6. Root and crown rots

This infection is caused by the fungal pathogens of the genus Phytophthora.  The symptoms of this fungal infection are not identifiable during the early stages, which makes it hard to differentiate from other fungal diseases. Affected succulents become wilted and stressed, change their colors, and eventually die because of a slow rot that develops upward from the soil level. 

Treatment:  This infection does not respond well to treatment. The best you can do is to replant your succulents in well-draining soil and avoid overwatering them. 

7. Powdery mildew 

This disease is caused by the bacterium Sphaerotheca and usually affects herbaceous plants and succulents. Symptoms include scabby or corky areas on the leaves.

Treatment: Treat this infection by applying fungicides like Triadimefon. Home remedies include milk, baking soda, garlic, and compost tea.

Viral diseases 

Succulents are also prone to viral infections which spread through insects that feed on their sap.  Insects and pests should be eradicated so as not to spread the viruses. Keep  your grafting knives disinfected at all times. Signs of viral infections include stunted growth and abnormal shoots overgrowth. Affected plants are usually discarded since there is no specific treatment for the infections. 

Bacterial infections

An example of a common bacterial infection among succulents is called bacterial soft rot. This infection is caused by the pathogen Erwinia. Signs include soft and mushy plant tissues, as well as the collapse of stems and branches.  This is also called the damping-off disease and usually affects small seedlings. Unfortunately, there is no cure for this disease; affected succulents should be discarded. Do not overwater your plants and provide adequate air circulation to prevent this disease.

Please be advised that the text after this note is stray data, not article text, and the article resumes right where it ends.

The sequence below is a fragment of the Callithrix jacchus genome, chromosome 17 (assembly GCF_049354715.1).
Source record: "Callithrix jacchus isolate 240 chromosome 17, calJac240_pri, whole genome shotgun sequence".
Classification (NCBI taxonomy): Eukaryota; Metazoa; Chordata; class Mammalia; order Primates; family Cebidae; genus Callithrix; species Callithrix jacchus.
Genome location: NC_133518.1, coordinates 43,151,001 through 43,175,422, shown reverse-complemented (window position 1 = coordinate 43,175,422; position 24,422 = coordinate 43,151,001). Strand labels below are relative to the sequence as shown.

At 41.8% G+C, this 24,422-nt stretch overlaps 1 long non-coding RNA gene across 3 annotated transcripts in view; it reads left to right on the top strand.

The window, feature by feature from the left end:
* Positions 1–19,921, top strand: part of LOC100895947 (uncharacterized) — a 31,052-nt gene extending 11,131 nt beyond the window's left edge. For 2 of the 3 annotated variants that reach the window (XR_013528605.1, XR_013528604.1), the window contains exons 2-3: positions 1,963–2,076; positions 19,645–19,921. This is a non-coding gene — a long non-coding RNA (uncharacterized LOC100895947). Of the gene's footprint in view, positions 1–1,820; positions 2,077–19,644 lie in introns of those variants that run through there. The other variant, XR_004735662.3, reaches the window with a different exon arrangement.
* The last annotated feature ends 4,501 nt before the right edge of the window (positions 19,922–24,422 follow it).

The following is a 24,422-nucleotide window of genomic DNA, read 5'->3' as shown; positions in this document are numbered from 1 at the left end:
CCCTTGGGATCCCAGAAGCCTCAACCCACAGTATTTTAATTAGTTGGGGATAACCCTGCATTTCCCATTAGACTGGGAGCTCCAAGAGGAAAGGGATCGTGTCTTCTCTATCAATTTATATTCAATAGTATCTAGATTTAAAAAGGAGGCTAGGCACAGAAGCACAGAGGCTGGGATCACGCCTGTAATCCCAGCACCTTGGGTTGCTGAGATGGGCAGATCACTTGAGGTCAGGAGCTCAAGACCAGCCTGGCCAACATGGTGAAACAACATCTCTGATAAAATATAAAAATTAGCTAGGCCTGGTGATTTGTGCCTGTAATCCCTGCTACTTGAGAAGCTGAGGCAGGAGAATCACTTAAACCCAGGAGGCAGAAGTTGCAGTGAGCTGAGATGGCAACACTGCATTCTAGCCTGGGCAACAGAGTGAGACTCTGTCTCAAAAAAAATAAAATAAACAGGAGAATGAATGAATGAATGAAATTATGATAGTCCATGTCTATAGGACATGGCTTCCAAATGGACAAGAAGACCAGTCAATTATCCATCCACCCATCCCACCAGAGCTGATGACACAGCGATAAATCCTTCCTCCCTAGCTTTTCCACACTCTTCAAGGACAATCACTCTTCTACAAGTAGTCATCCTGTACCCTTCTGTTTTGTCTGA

Aside from diseases and infections, succulents can also suffer from nutritional deficiencies. The soil’s pH levels can affect their ability to absorb minerals. You can reduce the alkalinity by adding vinegar to the soil.  

According to Saddleback College, iron deficiency is common among succulents and causes them to turn yellow. Adding vinegar to the soil enhances the availability of iron according to reports done by The Vinegar Institute. Too much nitrogen in the soil can also upset the pH balance, preventing flowering and causing plants to turn darker green.

Poor care of succulents can also lead to disease-like conditions such as desiccation, sunburn, overwatering, and etiolation, which is characterized by long, weak stems and smaller leaves. These conditions can be prevented by watering your plants correctly, providing proper ventilation, and giving access to just the right sunlight.

Conclusion

Succulents are hardy plants, but they are also prone to infections and diseases. They tend to develop bacterial, fungal, and viral diseases as well as deficiencies and disease-like conditions. To ensure that your plants are healthy, learn what you can about proper succulent care from plant experts and succulent growers. Most importantly, make sure that you do not overwater your plants and that you use well-draining soil. 

Image: istockphoto.com / Rangeecha

Leave a Comment